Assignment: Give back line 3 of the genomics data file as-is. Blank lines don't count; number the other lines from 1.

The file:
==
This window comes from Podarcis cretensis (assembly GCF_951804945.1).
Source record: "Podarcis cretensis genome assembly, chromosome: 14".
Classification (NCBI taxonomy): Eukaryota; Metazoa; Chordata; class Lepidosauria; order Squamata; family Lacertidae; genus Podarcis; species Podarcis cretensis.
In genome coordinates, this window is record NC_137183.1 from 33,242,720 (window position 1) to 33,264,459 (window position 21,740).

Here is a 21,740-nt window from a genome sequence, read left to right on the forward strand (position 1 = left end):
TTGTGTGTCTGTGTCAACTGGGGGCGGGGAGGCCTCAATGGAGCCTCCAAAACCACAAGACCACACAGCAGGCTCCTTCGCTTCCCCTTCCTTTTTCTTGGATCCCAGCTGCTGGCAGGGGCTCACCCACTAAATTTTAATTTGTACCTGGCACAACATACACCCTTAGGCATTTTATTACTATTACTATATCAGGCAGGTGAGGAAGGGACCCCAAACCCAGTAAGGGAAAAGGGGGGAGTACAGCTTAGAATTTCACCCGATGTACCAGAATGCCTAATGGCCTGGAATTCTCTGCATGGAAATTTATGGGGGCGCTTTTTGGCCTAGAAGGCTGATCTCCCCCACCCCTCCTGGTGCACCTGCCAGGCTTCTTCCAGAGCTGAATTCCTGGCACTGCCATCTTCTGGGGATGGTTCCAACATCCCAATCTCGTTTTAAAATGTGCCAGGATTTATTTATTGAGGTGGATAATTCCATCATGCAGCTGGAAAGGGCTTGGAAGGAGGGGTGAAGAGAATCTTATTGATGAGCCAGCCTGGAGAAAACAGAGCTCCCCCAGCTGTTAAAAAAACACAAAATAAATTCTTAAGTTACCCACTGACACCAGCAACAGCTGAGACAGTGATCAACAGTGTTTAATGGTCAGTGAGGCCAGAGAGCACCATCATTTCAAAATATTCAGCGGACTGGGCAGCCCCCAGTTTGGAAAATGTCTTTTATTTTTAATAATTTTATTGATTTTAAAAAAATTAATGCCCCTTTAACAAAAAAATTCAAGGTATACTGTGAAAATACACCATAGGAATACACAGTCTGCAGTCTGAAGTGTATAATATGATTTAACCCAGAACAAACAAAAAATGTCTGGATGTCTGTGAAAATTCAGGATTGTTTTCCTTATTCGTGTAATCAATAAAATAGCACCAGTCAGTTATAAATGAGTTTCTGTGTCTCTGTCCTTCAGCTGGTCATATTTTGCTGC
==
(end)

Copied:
Classification (NCBI taxonomy): Eukaryota; Metazoa; Chordata; class Lepidosauria; order Squamata; family Lacertidae; genus Podarcis; species Podarcis cretensis.